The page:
BRUSSELS (Reuters) - The European Union’s trade chief described on Thursday the lack of a full trade accord between the bloc and the United States as ridiculous, but said the best that could be expected now was only a very modest agreement.
Trade Commissioner Cecilia Malmstrom also rebuffed suggestions that the EU should simply seek to settle its differences over tariffs with the United States at the World Trade Organization, questioning whether the WTO’s appeals process could survive in the longer term.
EU leaders agreed last week to discuss opening their markets wider to U.S. imports, including cars, to avert a trade war with President Donald Trump.
After Trump’s 2016 election victory, the EU shelved negotiations towards an ambitious agreement called the Transatlantic Trade and Investment Partnership (TTIP) that had aimed to set global trading standards for others to follow.
Malmstrom said she still believed TTIP was a good idea, but added that “taking TTIP out of the freezer is not on the agenda”.
“To not have a trade agreement between the EU and the U.S. is ridiculous when we have trade agreements with the whole world, but the elements are not there to revive TTIP as it was,” she told the European Business Summit conference.
Reducing tariffs on industrial goods would result in a “very limited agreement”, she added.
Since Trump became president, the EU has focused on championing open markets and sealing trade accords with like-minded countries. It has struck deals with Japan and Mexico, and is in talks with the Mercosur bloc of Argentina, Brazil, Paraguay and Uruguay. Negotiations with Australia and New Zealand are due to start in July.
The offer of trade discussions with the United States is dependent on Washington continuing to exempt EU producers from import tariffs on steel and aluminium beyond a June 1 deadline.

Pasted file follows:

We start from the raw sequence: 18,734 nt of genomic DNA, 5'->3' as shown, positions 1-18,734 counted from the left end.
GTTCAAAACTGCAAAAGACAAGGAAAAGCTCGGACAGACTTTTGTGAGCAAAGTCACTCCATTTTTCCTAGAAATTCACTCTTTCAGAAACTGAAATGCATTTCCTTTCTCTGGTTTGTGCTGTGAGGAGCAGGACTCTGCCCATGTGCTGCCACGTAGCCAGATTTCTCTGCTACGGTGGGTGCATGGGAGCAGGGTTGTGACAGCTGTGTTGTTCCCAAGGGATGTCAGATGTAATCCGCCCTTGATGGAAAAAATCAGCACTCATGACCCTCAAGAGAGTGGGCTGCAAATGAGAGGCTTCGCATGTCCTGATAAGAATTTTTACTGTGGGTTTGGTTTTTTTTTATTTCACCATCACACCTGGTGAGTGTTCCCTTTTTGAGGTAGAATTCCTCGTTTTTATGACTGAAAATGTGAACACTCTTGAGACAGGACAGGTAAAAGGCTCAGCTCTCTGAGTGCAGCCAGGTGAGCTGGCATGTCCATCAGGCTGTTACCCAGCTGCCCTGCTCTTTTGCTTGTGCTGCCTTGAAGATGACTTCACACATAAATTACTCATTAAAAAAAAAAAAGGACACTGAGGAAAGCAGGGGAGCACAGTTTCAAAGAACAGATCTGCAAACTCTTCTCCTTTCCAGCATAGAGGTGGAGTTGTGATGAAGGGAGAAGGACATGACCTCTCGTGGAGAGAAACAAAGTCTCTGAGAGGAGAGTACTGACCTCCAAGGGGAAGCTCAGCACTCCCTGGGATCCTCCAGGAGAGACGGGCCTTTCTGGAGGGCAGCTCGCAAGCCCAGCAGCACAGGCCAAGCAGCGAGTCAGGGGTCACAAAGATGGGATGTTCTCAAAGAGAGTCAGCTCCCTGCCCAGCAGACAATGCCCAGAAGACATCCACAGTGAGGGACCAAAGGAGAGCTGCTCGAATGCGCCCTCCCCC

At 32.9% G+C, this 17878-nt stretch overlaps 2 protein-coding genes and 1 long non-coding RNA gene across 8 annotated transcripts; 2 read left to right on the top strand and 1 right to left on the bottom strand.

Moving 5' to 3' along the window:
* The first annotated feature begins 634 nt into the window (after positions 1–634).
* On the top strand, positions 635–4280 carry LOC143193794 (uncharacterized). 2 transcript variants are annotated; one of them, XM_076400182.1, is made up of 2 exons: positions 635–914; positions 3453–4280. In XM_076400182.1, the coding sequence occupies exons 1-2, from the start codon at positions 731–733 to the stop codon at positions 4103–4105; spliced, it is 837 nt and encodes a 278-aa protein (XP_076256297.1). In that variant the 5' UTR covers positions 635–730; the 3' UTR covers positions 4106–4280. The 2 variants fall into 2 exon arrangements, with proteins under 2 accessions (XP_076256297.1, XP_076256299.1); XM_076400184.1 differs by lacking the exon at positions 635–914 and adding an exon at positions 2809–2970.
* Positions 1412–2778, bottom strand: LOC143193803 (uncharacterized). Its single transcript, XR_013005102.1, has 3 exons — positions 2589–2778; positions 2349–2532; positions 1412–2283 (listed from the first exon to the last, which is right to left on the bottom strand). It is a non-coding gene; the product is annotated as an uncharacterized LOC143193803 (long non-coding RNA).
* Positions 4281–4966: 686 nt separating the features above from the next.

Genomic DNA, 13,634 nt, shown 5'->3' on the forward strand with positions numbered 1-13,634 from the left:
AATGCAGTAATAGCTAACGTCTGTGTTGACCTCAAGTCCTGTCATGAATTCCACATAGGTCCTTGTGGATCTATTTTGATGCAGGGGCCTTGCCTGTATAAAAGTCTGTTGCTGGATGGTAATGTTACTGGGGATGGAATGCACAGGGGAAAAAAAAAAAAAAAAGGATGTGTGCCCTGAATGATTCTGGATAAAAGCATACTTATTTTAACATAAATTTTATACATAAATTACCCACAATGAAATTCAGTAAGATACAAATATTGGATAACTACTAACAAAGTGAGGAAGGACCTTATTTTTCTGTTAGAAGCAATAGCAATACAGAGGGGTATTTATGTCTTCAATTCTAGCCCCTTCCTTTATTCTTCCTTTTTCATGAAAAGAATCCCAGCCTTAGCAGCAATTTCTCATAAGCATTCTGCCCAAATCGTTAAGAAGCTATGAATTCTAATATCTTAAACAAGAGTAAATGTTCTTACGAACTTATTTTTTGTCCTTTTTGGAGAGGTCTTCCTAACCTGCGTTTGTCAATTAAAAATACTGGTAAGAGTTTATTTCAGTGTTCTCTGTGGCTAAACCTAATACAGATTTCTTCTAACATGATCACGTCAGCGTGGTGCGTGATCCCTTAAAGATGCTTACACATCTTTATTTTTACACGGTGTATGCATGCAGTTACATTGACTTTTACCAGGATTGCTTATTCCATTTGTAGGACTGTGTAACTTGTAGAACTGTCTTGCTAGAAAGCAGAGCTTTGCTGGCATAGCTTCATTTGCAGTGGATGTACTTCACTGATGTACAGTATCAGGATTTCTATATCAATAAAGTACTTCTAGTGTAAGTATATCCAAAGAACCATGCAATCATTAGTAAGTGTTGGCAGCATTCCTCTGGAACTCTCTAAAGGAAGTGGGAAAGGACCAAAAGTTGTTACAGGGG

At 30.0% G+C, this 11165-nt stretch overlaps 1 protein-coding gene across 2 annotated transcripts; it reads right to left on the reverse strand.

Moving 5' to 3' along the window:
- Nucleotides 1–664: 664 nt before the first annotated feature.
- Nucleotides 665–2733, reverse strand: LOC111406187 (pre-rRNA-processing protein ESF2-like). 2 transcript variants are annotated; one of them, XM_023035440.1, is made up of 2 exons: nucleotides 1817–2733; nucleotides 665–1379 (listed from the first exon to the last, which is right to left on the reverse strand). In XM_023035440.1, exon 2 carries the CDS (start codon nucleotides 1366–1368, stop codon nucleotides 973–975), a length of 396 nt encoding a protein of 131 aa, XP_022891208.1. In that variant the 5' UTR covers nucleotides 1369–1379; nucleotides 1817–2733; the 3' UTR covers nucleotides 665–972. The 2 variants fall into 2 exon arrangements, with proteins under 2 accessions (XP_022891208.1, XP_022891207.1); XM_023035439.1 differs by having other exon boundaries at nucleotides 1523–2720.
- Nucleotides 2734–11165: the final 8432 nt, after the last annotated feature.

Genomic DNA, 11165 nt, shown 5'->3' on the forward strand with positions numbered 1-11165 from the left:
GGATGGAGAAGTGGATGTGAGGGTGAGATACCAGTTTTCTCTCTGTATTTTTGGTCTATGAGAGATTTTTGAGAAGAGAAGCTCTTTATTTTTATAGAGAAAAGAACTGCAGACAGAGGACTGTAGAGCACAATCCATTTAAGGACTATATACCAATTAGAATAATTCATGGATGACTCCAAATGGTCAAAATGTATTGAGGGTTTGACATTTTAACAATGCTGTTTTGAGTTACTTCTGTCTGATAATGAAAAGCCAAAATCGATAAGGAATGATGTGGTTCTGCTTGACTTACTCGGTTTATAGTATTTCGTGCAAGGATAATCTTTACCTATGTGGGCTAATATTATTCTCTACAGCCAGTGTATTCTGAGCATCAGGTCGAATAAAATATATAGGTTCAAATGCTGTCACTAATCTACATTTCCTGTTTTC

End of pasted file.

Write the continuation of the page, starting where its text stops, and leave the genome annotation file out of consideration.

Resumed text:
Philippe Lamberts, who co-chairs the Greens group in the European Parliament, said EU leaders and senior officials were “rushing to Washington and begging” and said the bloc should cut off talks and just threaten a legal challenge at the WTO.
Malmstrom disagreed. “We are not begging. We are asking, we are demanding to be excluded (from the tariffs),” she said, adding the EU could not simply rely on the WTO to intervene.
The European Commission has said that if Trump imposes metals tariffs on EU producers it will go to the WTO and also respond with its own import duties on U.S. products, including motor bikes and whisky.
However, a WTO process could take two years. “During these two years, our companies will suffer immensely ... and the problem with the WTO right now is that the appellate function in two years might not exist,” she said.
Trump has effectively engineered a crisis in the WTO’s system of settling global disputes by vetoing all appointments of judges to its appeals chamber.
This has reduced what is supposed to be the seven-strong Appellate Body as members’ terms expire. By September four seats will be vacant, leaving only three judges, the number required to hear each appeal. If one judge needs to recuse themselves for any legal reason, the system will break down.
Reporting by Philip Blenkinsop; editing by David Stamp